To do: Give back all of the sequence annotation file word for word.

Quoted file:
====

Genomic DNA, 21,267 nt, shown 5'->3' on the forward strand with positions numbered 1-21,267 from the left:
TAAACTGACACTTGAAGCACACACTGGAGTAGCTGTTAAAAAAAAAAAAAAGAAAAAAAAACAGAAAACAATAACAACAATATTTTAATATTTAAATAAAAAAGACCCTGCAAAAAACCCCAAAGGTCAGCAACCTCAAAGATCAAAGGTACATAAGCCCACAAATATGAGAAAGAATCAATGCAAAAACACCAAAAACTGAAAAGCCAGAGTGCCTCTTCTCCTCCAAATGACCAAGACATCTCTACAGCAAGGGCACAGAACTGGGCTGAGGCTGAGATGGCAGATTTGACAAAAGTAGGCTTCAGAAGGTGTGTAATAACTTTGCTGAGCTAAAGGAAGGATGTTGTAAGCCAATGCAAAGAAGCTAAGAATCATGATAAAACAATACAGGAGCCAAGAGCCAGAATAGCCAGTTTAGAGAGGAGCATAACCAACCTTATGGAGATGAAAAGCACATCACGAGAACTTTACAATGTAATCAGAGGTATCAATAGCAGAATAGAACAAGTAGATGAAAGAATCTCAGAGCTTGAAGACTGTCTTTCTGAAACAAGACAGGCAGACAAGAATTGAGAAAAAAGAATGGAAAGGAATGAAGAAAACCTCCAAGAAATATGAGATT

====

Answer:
Genomic DNA, 21,267 nt, shown 5'->3' on the forward strand with positions numbered 1-21,267 from the left:
TAAACTGACACTTGAAGCACACACTGGAGTAGCTGTTAAAAAAAAAAAAAAGAAAAAAAAACAGAAAACAATAACAACAATATTTTAATATTTAAATAAAAAAGACCCTGCAAAAAACCCCAAAGGTCAGCAACCTCAAAGATCAAAGGTACATAAGCCCACAAATATGAGAAAGAATCAATGCAAAAACACCAAAAACTGAAAAGCCAGAGTGCCTCTTCTCCTCCAAATGACCAAGACATCTCTACAGCAAGGGCACAGAACTGGGCTGAGGCTGAGATGGCAGATTTGACAAAAGTAGGCTTCAGAAGGTGTGTAATAACTTTGCTGAGCTAAAGGAAGGATGTTGTAAGCCAATGCAAAGAAGCTAAGAATCATGATAAAACAATACAGGAGCCAAGAGCCAGAATAGCCAGTTTAGAGAGGAGCATAACCAACCTTATGGAGATGAAAAGCACATCACGAGAACTTTACAATGTAATCAGAGGTATCAATAGCAGAATAGAACAAGTAGATGAAAGAATCTCAGAGCTTGAAGACTGTCTTTCTGAAACAAGACAGGCAGACAAGAATTGAGAAAAAAGAATGGAAAGGAATGAAGAAAACCTCCAAGAAATATGAGATT